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The Good Food Guide

From Wikipedia, the free encyclopedia

The Good Food Guide has been reviewing the best restaurants, pubs and cafés in Great Britain since 1951.[1]

In October 2021, Adam Hyman purchased The Good Food Guide[2] for an undisclosed sum from Waitrose & Partners. The Guide was relaunched in spring of 2022 as a digital product. The Guide will no longer be published annually in print but will instead be published in an app that will be continuously updated with new Guide entries along with a The Good Food Guide Weekly digital newsletter, location guides and Club perks and offers.

All reviews are based on the huge volume of feedback that we receive from readers and this, together with anonymous expert inspections, ensures that every entry is assessed afresh. Every inspected meal is paid for, and Readers of the Guide are still actively encouraged to submit their reviews, via the Good Food Guide website, which are then considered for prospective inclusion in the Guide.[3]

Elizabeth Carter was appointed as editor of The Good Food Guide in November 2007. She has been an active restaurant inspector and contributor to the Guide since the 1990s, and has extensive experience in restaurant-related publishing and media. Previous roles have included editor of Les Routiers UK and Ireland Guide (2002-2004) and editor of the AA Restaurant Guide (1997-2000).

Chloë Hamilton works alongside Elizabeth Carter as co-editor; producing and editing The Good Food Guide.[4]


The Good Food Guide was first compiled by Raymond Postgate in 1951. Appalled by the British post-war dining experience, Postgate formed The Good Food Club, recruiting an army of volunteers to inspect restaurants anonymously[5] and report back. His aims were simple; among them, ‘to raise the standard of cooking in Britain’ and ‘to do ourselves all a bit of good by making our holidays, travels and evenings-out in due course more enjoyable’. Following the success of The Good Food Club, reports were compiled and The Good Food Guide was published. One of the original compilers was food writer Margaret Costa who would become the regular Sunday Times food columnist.[6]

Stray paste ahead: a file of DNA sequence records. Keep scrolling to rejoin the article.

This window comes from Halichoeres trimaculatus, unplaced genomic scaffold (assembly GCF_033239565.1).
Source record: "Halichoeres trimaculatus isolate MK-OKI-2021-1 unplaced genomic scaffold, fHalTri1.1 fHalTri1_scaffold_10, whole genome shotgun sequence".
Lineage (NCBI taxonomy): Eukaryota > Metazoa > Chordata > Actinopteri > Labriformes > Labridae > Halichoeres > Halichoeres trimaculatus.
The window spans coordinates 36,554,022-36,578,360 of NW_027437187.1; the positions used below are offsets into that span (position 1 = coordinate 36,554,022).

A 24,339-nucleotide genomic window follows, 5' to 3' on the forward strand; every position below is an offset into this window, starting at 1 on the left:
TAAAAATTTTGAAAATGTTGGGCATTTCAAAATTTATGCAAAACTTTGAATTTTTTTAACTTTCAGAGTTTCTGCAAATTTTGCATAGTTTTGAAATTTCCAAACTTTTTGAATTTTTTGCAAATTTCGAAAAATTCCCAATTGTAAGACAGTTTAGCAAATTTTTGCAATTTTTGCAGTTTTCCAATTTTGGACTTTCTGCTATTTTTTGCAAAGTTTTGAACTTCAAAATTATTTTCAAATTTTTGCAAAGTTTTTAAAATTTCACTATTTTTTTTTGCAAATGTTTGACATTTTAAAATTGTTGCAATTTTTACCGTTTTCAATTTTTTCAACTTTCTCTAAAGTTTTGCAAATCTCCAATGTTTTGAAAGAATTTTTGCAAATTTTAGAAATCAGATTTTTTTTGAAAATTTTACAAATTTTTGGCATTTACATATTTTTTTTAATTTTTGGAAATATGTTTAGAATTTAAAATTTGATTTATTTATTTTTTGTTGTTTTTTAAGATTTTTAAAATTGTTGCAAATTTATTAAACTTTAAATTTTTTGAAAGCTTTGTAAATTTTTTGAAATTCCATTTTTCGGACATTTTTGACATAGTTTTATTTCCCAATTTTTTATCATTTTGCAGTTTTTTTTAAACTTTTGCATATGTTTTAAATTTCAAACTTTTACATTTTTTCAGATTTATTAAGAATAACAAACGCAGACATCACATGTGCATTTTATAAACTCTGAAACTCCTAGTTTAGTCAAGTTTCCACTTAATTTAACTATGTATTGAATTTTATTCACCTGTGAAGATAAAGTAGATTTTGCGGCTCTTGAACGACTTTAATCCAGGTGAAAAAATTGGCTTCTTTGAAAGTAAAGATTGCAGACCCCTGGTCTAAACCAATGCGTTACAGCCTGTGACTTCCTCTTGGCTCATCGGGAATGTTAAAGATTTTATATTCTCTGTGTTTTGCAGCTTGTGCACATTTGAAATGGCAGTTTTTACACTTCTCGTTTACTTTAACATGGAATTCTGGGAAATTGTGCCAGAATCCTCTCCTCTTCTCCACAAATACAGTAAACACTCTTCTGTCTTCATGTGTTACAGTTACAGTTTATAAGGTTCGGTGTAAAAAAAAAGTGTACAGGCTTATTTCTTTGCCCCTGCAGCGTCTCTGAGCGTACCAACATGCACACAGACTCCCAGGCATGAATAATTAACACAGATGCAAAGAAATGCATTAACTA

Although much has changed since the very first edition of The Good Food Guide, the ethos of the original book remains. The Good Food Guide is about empowering diners, helping readers to find the very best places to eat and encouraging restaurants to offer the best possible food, service and experience. One change for the better is the now universal condemnation of bootcamp conditions in restaurant kitchens, where bullying and aggression towards staff were commonplace. We take a very strong view on kitchen abuse. In order to encourage supportive and sustainable working environments within the industry, we will temporarily remove any restaurant that is shown to neglect the welfare and mental health of its staff, until we are satisfied that the necessary steps have been taken to change. To promote careers in hospitality, it is important that head chefs, executive chefs and restaurateurs are seen to be working towards good workplace conditions.

In August 2013, the guide was purchased and published by Waitrose & Partners.[7] The guide continued to be published annually, until May 2021.


In 2024, the Guide changed the format away from a ranked list, celebrating its newly formatted Good Food Guide Awards on the 30th of Jan 2024.[8]

This new format highlighted restaurants that are both World Class and Exceptional,[9] a reflection of the new scoring system of the Guide[10]

The event also awarded seven unique categories of awards[11]

  • Most Exciting Food Destination
  • Best Front Row Seat
  • Drinks List of the Year
  • Best Farm to Table
  • Chef to Watch
  • Best New Restaurant
  • Restaurant of the Year


  • The Good Food Guide Dinner Party Book (Hilary Fawcett and Jeanne Strang, 1971)
  • The Good Food Guide Second Dinner Party Book (Hilary Fawcett, Hodder & Stoughton Ltd, 1979)
  • Good Cook's Guide: More Recipes from Restaurants in the "Good Food Guide" (1974)
  • The Good Food Guide: Recipes - Celebrating 60 of the UK's Best Chefs and Restaurants (Which? Books, 2010) ISBN 978-1-84490-106-7
  • The Good Food Guide 2016 (Waitrose, 2015) ISBN 978-0953798339


  1. ^ "Southbourne restaurant celebrated in prestigious food guide". Bournemouth Echo. Retrieved 2023-02-06.
  2. ^ "Good Food Guide bought by CODE Hospitality". The Caterer. 2021-10-28. Retrieved 2023-02-06.
  3. ^ "ABOUT THE GOOD FOOD GUIDE". The Good Food Guide UK. 2024-01-31. Retrieved 2024-01-31.
  4. ^ "THE TEAM". The Good Food Guide UK. 2024-01-31. Retrieved 2023-02-06.
  5. ^ "60 years of the Good Food Guide". The Caterer. 2010-09-08. Retrieved 2023-02-06.
  6. ^ Slater, Nigel (13 August 1999). "Margaret Costa". The Guardian. Retrieved 4 January 2024.
  7. ^ morningadvertiser.co.uk. "Investment in Waitrose Good Food Guide likely". morningadvertiser.co.uk. Retrieved 2023-02-06.
  8. ^ "THE GOOD FOOD GUIDE AWARDS 2024: THE WINNERS". The Good Food Guide. Retrieved 2024-01-31.
  9. ^ "Mountain and The Sportsman win best restaurant awards from The Good Food Guide 2024". Hot Dinners. Retrieved 2024-01-31.
  10. ^ "NEW SCORING SYSTEM". The Good Food Guide. Retrieved 2024-01-31.
  11. ^ "THE GOOD FOOD GUIDE AWARDS 2024: THE WINNERS". The Good Food Guide. Retrieved 2024-01-31.

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